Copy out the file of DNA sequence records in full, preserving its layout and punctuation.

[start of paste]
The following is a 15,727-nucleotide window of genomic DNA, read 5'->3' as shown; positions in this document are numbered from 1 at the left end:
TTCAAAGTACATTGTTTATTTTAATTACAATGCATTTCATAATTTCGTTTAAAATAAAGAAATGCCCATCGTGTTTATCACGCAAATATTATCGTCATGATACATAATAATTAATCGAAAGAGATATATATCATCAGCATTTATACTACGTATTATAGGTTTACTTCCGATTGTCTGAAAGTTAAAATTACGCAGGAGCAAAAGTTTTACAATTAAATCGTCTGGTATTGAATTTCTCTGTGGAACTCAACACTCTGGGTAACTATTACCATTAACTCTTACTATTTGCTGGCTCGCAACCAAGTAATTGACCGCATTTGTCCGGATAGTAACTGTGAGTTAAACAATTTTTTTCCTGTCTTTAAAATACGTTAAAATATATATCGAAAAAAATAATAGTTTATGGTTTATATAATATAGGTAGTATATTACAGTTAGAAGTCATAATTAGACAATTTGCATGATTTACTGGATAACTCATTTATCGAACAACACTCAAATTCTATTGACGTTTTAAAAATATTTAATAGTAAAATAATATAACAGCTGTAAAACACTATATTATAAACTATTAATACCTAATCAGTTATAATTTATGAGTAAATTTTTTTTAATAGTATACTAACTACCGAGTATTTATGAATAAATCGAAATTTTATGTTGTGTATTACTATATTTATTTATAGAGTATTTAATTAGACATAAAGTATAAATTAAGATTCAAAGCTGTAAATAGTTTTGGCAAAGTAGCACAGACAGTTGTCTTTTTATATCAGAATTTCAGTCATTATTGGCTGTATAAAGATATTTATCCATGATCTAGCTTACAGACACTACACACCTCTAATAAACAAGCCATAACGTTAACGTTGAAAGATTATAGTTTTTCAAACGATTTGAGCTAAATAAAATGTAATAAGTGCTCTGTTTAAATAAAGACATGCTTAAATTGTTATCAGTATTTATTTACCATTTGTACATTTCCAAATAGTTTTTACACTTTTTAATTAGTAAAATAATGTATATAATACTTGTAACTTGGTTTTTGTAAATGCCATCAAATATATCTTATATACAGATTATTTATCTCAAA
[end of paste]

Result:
The following is a 15,727-nucleotide window of genomic DNA, read 5'->3' as shown; positions in this document are numbered from 1 at the left end:
TTCAAAGTACATTGTTTATTTTAATTACAATGCATTTCATAATTTCGTTTAAAATAAAGAAATGCCCATCGTGTTTATCACGCAAATATTATCGTCATGATACATAATAATTAATCGAAAGAGATATATATCATCAGCATTTATACTACGTATTATAGGTTTACTTCCGATTGTCTGAAAGTTAAAATTACGCAGGAGCAAAAGTTTTACAATTAAATCGTCTGGTATTGAATTTCTCTGTGGAACTCAACACTCTGGGTAACTATTACCATTAACTCTTACTATTTGCTGGCTCGCAACCAAGTAATTGACCGCATTTGTCCGGATAGTAACTGTGAGTTAAACAATTTTTTTCCTGTCTTTAAAATACGTTAAAATATATATCGAAAAAAATAATAGTTTATGGTTTATATAATATAGGTAGTATATTACAGTTAGAAGTCATAATTAGACAATTTGCATGATTTACTGGATAACTCATTTATCGAACAACACTCAAATTCTATTGACGTTTTAAAAATATTTAATAGTAAAATAATATAACAGCTGTAAAACACTATATTATAAACTATTAATACCTAATCAGTTATAATTTATGAGTAAATTTTTTTTAATAGTATACTAACTACCGAGTATTTATGAATAAATCGAAATTTTATGTTGTGTATTACTATATTTATTTATAGAGTATTTAATTAGACATAAAGTATAAATTAAGATTCAAAGCTGTAAATAGTTTTGGCAAAGTAGCACAGACAGTTGTCTTTTTATATCAGAATTTCAGTCATTATTGGCTGTATAAAGATATTTATCCATGATCTAGCTTACAGACACTACACACCTCTAATAAACAAGCCATAACGTTAACGTTGAAAGATTATAGTTTTTCAAACGATTTGAGCTAAATAAAATGTAATAAGTGCTCTGTTTAAATAAAGACATGCTTAAATTGTTATCAGTATTTATTTACCATTTGTACATTTCCAAATAGTTTTTACACTTTTTAATTAGTAAAATAATGTATATAATACTTGTAACTTGGTTTTTGTAAATGCCATCAAATATATCTTATATACAGATTATTTATCTCAAA